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Q & A – Hamadoun Touré

The role of telecommunications in feeding growth

by Thomas Schellen

The United Nation’s International Telecommunications Union (ITU) partners with governments to define the global rules that underlie the development of the information society. It has also assumed a growing role in seeking to employ information and communications technology in reaching the UN’s Millennium Development Goals. Executive sat down with the ITU’s Secretary General Hamadoun Touré after his February visit to Beirut to discuss the ICT policy in Lebanon and the wider region. 

You have referred to broadband Internet access as an essential infrastructure for participation in today’s economy. In the case of Lebanon, how do you assess the importance of broadband in the country’s participation in the global economy?

As I said [during my visit], Lebanon had a fixed broadband penetration rate of about 4.7 percent at the end of 2010, which is the highest in the non-GCC countries of the Arab region. Lebanon also has a relatively extensive fixed telephone network at about 20 percent fixed-line penetration, which is again the highest penetration in fixed-lines in the Arab region. It has been estimated that by end of 2010, 20 percent of households in Lebanon had a high-speed DSL broadband connection and therefore, Lebanon will have to prioritize increasing the number of households with internet access if it is to reach the global target put in place last October by the [ITU’s] Broadband Commission for Digital Development, which is that by 2015 40 percent of all households in developing countries will have broadband internet access at home.  

How about pricing of broadband and mobile access?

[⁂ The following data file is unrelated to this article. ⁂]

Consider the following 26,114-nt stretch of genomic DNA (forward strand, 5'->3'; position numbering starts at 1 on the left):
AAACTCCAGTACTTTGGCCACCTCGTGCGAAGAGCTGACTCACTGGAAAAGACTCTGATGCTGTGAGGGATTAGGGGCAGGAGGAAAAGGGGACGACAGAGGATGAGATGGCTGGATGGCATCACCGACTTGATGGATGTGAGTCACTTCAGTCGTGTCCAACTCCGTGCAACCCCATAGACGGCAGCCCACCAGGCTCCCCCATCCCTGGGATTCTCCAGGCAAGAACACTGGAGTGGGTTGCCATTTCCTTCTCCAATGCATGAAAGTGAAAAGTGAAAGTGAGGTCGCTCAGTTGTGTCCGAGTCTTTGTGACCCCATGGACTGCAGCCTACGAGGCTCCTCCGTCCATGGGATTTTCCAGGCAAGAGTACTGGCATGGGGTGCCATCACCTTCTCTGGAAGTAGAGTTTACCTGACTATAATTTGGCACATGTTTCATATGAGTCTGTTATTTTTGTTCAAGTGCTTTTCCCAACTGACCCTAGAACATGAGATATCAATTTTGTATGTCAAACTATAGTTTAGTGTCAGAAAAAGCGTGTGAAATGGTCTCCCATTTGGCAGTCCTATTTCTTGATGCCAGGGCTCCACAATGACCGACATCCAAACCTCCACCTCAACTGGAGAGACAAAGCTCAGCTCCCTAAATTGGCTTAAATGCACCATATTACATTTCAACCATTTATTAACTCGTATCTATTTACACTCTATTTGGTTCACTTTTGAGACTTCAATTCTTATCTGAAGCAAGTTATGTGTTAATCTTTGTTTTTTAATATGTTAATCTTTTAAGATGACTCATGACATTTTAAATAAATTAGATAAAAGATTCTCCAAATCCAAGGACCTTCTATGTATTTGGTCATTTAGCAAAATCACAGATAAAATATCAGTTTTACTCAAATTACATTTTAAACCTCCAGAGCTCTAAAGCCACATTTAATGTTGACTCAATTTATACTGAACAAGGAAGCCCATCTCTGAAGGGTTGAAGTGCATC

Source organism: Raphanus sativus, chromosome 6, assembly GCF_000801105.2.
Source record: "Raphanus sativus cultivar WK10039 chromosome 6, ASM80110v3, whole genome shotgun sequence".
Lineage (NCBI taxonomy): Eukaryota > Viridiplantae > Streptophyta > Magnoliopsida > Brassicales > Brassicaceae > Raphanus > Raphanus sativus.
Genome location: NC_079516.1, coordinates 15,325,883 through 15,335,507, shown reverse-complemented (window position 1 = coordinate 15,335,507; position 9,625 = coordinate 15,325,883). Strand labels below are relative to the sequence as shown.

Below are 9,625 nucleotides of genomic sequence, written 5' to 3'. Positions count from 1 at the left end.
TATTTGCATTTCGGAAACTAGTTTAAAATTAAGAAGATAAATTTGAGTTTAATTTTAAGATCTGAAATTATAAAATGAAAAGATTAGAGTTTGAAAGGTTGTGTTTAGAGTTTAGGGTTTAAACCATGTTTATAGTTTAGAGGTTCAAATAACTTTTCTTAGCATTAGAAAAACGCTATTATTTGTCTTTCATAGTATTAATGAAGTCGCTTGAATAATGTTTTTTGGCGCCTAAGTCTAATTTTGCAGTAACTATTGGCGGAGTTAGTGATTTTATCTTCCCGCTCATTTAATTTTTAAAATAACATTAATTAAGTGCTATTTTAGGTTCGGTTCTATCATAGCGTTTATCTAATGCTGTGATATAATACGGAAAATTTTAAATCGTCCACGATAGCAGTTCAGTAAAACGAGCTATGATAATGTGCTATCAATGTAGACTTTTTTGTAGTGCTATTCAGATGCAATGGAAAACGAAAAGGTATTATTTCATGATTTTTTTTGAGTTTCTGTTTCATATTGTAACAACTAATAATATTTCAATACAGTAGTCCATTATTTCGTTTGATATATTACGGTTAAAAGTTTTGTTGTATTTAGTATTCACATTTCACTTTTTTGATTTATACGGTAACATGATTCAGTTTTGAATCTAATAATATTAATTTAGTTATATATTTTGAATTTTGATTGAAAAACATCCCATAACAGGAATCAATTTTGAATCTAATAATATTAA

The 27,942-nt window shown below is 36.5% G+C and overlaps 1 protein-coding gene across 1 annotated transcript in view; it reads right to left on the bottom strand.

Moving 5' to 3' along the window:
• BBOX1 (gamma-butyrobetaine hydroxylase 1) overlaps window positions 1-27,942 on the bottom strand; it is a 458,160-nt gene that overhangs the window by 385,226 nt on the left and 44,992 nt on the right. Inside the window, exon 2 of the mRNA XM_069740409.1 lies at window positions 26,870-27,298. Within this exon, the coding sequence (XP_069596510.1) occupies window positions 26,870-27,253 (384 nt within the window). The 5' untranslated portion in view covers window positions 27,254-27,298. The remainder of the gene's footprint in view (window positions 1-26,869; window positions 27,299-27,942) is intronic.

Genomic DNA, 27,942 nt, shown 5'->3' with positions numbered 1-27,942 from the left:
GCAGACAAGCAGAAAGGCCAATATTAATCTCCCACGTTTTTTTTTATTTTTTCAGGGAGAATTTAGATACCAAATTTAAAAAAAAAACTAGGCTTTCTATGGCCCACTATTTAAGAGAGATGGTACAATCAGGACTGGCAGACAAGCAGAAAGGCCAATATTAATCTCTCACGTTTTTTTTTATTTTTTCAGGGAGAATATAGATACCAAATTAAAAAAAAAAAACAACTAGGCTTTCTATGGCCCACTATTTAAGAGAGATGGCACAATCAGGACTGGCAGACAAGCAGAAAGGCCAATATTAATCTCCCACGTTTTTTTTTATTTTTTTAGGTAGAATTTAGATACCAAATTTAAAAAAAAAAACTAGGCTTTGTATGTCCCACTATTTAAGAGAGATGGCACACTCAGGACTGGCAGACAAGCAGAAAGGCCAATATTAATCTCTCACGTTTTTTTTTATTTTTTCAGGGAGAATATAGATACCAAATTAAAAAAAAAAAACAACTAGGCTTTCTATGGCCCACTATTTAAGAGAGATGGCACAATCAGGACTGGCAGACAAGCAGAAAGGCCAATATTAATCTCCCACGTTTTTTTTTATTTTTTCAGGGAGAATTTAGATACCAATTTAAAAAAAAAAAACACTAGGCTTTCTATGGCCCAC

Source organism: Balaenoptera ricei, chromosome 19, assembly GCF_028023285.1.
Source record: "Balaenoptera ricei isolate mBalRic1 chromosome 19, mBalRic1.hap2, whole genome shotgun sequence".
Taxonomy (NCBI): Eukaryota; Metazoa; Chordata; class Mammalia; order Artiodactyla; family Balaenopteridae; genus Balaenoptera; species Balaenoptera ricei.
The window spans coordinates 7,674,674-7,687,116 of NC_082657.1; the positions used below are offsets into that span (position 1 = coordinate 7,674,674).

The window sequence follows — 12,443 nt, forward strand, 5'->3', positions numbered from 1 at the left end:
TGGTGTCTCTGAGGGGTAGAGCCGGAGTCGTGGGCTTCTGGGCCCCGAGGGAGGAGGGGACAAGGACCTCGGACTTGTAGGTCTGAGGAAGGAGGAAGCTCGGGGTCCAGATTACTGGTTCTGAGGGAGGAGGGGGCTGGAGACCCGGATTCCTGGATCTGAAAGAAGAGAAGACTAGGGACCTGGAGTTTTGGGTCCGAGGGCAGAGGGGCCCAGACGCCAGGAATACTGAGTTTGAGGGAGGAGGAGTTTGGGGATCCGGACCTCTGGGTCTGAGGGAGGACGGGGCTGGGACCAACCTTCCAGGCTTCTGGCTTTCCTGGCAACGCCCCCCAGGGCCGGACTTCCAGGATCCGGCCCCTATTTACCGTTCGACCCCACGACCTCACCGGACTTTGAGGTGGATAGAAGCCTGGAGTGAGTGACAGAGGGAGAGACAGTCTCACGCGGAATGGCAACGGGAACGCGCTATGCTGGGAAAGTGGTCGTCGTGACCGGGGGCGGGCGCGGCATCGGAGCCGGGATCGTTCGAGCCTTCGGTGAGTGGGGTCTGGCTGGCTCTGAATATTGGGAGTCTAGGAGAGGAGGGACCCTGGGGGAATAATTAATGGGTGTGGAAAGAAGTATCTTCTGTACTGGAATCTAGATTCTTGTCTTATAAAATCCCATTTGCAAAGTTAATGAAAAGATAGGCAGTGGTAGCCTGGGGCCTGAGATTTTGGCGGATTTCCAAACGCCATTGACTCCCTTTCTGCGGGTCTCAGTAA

Lebanon is providing relatively affordable fixed broadband penetration; according to our price basket that we published last year, entry level Internet broadband access was at 3.5 percent of average monthly income at the end of 2010, which is below the five percent target identified by the broadband commission… One must say that Lebanon has been late to introduce 3G mobile Internet penetration. Operators launched 3G only in 2011 and that was late; due to the nature of the annual contracts they have, mobile operators will not upgrade the networks through long-term investments. 

Do you have figures showing the correlation between broadband penetration and ease of access and economic growth?

There are publications by the World Bank and other agencies showing that each 1 percent of broadband penetration translates into 1.38 percentage of growth in gross domestic product. You could also argue the contrary that each seven percent of GDP translates into 10 percent penetration of broadband; we will never be able to say which one is the cause and which one is the effect. 

A concern in Lebanon is the political indecisiveness that could delay a new board for the Telecommunications Regulatory Authority (TRA). Would in your view a non-functional TRA affect the development of telecommunications in Lebanon? 

Can you imagine a game without a referee? It could be chaos; and therefore you need a referee that is not only fair but also balanced and neutral and ensures that players play a fair game. You need rules and regulations — light-touch regulations, as we always advocate, but they have to be in place. To have authority, the referee should come before the game starts. Otherwise he could be ignored. Continuity in this area [of regulatory authority] is very important. 

Do you see that the political upheavals of the Arab Spring have been affecting the operating environment, from the ITU perspective? 

We as ITU are assuming that today, except for one country — Syria — the Arab Spring is over and that we need to talk about economic development issues in order to start creating jobs for the people who are the most in need of them. This is why we are organizing the Connect Arab Summit in Doha for March 5 to 7 to which His Highness the Emir has invited all the heads of state and governments in the Arab region and to which I am inviting all the Arab private sector and the international private sector as well. We want to bring all the stakeholders together and talk about not only investments in infrastructure but also in content development because the region has so many things in common and could develop heavily upon common Arab heritage, Arabic language, and Arab culture.

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Thomas Schellen

Thomas Schellen is Executive's editor-at-large. He has been reporting on Middle Eastern business and economy for over 20 years. Send mail

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